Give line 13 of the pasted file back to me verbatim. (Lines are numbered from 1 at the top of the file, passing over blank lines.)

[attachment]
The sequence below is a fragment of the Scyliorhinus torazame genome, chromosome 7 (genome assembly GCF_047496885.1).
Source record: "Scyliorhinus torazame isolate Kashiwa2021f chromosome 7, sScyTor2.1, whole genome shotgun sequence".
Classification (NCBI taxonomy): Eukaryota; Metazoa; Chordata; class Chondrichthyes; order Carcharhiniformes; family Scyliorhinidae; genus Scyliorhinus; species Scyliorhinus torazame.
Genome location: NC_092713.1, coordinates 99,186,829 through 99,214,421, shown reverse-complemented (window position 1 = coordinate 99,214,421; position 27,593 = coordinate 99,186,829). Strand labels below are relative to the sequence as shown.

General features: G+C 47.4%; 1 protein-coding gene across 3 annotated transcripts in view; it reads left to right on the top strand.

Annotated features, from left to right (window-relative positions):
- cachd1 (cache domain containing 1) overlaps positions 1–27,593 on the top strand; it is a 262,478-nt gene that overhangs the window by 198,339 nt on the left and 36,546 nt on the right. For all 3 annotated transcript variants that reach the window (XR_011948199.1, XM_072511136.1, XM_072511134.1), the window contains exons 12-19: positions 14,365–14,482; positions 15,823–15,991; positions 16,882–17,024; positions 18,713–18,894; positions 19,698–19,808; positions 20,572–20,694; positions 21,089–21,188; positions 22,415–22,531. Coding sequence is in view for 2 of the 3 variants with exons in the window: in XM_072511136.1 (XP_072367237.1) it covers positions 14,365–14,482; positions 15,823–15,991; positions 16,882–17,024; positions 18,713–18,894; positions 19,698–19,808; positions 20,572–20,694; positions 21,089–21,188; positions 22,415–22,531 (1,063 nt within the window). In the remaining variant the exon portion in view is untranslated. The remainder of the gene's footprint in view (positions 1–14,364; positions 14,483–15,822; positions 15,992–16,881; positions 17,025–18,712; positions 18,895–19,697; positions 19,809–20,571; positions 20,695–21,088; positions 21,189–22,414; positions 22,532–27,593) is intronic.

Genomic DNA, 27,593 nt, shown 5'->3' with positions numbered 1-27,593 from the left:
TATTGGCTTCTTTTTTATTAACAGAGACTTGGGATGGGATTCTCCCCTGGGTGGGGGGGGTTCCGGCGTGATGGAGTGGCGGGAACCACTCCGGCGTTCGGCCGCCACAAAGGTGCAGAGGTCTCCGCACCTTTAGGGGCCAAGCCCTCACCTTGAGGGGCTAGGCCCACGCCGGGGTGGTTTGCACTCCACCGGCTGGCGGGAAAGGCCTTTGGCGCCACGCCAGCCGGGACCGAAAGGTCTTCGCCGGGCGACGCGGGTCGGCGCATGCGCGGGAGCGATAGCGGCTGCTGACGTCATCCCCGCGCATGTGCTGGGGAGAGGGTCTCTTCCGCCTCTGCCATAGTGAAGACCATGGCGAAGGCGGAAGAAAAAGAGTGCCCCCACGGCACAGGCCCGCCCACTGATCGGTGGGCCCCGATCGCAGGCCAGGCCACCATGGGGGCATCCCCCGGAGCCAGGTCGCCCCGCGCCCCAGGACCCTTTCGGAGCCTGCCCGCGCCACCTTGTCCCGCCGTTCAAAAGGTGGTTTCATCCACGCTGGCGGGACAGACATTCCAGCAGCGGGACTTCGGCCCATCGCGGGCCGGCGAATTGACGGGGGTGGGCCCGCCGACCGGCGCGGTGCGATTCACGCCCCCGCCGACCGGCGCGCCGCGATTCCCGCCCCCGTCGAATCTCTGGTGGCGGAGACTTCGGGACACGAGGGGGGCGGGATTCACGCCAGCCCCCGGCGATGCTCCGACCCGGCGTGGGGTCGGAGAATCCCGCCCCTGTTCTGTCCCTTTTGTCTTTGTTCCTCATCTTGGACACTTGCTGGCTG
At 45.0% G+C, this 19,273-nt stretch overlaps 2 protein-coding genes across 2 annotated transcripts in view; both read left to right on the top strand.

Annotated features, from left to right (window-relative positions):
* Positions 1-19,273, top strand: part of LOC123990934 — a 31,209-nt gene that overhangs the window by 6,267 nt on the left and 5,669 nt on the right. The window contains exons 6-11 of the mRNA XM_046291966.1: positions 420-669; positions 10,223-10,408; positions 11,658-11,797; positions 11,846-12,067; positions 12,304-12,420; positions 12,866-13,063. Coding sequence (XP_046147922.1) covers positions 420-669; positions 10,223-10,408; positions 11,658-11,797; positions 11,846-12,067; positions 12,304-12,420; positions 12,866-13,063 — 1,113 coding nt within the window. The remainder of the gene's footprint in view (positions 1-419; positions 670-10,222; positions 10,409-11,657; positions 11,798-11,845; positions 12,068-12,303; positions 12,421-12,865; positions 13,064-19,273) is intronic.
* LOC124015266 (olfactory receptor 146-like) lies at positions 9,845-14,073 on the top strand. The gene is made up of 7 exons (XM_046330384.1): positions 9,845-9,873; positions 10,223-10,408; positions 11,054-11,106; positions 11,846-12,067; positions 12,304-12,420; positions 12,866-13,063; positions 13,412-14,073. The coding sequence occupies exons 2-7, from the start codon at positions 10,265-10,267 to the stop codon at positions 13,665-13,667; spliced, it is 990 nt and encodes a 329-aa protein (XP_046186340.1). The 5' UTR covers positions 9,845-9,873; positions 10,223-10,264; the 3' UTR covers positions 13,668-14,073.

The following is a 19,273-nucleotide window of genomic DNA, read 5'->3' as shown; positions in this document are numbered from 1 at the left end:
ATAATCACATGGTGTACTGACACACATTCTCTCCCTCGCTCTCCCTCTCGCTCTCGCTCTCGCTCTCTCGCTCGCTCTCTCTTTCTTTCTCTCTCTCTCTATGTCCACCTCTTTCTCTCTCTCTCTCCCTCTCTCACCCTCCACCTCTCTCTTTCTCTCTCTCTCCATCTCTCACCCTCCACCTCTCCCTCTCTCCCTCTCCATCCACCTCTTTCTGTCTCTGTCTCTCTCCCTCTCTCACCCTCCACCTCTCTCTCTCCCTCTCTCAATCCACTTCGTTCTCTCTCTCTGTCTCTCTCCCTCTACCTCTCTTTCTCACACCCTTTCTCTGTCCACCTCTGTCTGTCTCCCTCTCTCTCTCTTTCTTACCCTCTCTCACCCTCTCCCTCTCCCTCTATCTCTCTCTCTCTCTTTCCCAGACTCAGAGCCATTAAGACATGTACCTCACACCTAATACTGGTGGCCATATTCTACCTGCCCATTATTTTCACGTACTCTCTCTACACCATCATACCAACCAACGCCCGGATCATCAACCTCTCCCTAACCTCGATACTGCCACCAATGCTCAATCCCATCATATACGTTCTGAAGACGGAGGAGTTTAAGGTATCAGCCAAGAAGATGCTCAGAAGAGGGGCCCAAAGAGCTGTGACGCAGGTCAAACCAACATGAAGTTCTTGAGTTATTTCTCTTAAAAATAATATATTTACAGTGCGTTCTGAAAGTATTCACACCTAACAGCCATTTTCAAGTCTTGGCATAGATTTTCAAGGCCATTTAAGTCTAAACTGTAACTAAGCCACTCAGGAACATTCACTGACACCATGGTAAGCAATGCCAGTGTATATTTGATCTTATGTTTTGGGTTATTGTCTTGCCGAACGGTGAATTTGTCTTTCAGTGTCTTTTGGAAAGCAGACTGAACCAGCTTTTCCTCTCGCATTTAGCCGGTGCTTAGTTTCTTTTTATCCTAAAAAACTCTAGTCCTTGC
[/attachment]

* LOC124015266 (olfactory receptor 146-like) lies at positions 9,845-14,073 on the top strand. The gene is made up of 7 exons (XM_046330384.1): positions 9,845-9,873; positions 10,223-10,408; positions 11,054-11,106; positions 11,846-12,067; positions 12,304-12,420; positions 12,866-13,063; positions 13,412-14,073. The coding sequence occupies exons 2-7, from the start codon at positions 10,265-10,267 to the stop codon at positions 13,665-13,667; spliced, it is 990 nt and encodes a 329-aa protein (XP_046186340.1). The 5' UTR covers positions 9,845-9,873; positions 10,223-10,264; the 3' UTR covers positions 13,668-14,073.